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Rota

Rota is a Latin word, meaning "wheel".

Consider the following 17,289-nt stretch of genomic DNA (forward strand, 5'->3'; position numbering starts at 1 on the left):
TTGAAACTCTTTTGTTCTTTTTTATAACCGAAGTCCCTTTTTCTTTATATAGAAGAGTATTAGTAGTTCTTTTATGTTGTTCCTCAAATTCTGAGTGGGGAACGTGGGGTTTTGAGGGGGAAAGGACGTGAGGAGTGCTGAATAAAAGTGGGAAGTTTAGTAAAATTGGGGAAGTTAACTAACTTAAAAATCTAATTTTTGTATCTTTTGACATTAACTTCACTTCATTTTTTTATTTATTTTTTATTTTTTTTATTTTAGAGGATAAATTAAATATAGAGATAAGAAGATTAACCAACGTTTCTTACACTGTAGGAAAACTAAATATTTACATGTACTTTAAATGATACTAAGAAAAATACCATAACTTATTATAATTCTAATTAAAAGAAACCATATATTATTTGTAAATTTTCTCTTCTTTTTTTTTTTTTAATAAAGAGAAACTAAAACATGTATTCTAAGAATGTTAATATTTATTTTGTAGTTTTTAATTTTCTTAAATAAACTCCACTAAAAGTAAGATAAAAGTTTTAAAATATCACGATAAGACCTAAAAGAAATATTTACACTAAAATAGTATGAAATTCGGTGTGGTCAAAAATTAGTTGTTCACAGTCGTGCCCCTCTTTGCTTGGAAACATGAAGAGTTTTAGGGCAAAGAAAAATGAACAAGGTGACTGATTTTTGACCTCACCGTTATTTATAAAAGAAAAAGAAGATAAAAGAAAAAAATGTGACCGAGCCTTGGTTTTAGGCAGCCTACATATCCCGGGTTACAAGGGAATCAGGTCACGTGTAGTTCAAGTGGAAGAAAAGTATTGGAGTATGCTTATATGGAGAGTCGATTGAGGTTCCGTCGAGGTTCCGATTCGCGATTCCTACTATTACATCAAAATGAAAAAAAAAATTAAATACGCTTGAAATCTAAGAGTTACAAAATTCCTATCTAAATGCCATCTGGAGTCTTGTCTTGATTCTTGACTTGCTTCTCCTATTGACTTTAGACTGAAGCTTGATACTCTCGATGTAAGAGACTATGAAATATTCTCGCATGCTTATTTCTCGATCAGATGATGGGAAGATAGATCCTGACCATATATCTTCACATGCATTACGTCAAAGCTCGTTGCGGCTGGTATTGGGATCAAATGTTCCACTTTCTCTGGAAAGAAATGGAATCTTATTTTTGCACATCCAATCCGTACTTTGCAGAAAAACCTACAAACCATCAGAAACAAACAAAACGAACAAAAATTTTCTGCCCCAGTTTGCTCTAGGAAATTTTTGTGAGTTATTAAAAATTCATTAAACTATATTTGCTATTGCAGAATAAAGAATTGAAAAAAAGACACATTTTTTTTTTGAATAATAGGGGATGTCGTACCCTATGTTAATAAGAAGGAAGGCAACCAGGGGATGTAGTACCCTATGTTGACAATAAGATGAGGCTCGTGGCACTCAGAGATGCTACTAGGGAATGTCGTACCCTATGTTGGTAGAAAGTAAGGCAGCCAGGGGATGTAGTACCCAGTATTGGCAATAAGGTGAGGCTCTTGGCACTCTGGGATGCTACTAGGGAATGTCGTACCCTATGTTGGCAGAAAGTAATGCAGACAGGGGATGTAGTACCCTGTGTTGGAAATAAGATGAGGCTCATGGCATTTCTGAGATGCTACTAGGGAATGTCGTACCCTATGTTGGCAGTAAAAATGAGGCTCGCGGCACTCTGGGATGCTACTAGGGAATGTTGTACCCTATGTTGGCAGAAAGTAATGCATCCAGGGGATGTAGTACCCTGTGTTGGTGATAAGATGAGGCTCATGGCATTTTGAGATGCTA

• The rota was a wooden cylinder, open on one side, that was built inside a wall of a monastery; it was used for exchanging mail and food with cloistered clergy, being their only communication with the world. It was usually about 50 centimeters wide by 30 centimeters high, and its opening did not permit visual or tactile contact with the uncloistered. Messages or food were put into the cylinder, then the rota was revolved so that the opening faced the other side. Monks were stationed close by or were notified that someone had turned the wheel by various mechanisms. In some cases, especially at night and in winter, the rota was filled by the monks with food, and left there for the poor, to give them something to eat without them having to ask. The rota was also used by those mothers who didn't want to (or couldn't) keep their (often illegitimate) newborn babies. They left them in the safe hands of monks or nuns, their anonymity being guaranteed by the rota. In some dioceses the instrument was abolished to discourage this latter use.



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